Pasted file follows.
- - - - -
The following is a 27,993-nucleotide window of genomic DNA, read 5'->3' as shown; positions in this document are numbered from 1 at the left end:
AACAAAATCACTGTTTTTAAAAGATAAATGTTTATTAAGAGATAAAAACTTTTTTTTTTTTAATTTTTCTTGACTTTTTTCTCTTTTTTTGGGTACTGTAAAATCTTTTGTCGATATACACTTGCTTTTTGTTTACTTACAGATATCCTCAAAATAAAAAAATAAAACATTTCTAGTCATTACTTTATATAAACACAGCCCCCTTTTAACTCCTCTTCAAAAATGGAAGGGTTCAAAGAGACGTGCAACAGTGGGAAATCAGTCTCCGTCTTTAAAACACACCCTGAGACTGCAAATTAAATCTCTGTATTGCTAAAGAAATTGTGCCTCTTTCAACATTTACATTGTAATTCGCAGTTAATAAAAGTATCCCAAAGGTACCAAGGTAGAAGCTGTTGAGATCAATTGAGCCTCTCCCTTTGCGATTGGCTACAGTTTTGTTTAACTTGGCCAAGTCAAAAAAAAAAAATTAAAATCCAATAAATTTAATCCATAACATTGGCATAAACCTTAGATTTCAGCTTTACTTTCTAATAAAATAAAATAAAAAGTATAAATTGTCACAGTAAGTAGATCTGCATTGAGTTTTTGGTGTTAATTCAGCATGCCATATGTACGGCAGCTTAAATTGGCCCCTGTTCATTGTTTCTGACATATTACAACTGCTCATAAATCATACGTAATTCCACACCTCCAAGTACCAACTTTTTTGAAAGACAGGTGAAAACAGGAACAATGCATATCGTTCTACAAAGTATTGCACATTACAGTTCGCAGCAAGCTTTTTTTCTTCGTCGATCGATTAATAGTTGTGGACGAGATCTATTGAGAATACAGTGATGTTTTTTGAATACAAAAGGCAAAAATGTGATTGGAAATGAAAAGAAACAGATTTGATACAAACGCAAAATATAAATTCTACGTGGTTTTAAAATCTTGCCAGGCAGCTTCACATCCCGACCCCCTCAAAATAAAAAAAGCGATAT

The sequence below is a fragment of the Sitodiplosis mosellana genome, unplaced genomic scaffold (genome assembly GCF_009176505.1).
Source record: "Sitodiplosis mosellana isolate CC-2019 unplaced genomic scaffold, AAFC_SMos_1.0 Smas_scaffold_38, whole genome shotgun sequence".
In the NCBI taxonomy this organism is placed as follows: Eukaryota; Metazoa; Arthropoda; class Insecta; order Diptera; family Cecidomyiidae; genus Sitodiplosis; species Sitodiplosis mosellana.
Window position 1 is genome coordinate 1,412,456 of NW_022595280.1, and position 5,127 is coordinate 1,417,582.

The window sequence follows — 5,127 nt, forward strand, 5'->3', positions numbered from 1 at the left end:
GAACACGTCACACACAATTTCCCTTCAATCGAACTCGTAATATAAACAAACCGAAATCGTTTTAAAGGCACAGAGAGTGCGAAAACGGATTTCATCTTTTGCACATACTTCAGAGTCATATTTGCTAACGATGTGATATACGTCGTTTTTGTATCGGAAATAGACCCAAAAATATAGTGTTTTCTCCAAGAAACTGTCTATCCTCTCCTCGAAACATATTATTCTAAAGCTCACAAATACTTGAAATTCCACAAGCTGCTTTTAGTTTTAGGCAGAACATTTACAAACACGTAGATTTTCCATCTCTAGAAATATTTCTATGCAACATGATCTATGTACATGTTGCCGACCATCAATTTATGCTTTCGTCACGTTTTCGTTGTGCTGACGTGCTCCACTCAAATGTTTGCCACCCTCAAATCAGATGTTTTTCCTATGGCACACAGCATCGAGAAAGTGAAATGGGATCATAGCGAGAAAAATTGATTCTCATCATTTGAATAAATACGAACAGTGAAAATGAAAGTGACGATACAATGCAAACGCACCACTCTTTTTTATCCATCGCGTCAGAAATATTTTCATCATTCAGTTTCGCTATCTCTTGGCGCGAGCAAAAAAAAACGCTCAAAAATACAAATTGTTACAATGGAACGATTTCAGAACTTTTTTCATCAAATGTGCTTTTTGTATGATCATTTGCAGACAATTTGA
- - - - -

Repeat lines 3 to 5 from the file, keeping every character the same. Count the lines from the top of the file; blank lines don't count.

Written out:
The sequence below is a fragment of the Sitodiplosis mosellana genome, unplaced genomic scaffold (genome assembly GCF_009176505.1).
Source record: "Sitodiplosis mosellana isolate CC-2019 unplaced genomic scaffold, AAFC_SMos_1.0 Smas_scaffold_38, whole genome shotgun sequence".
In the NCBI taxonomy this organism is placed as follows: Eukaryota; Metazoa; Arthropoda; class Insecta; order Diptera; family Cecidomyiidae; genus Sitodiplosis; species Sitodiplosis mosellana.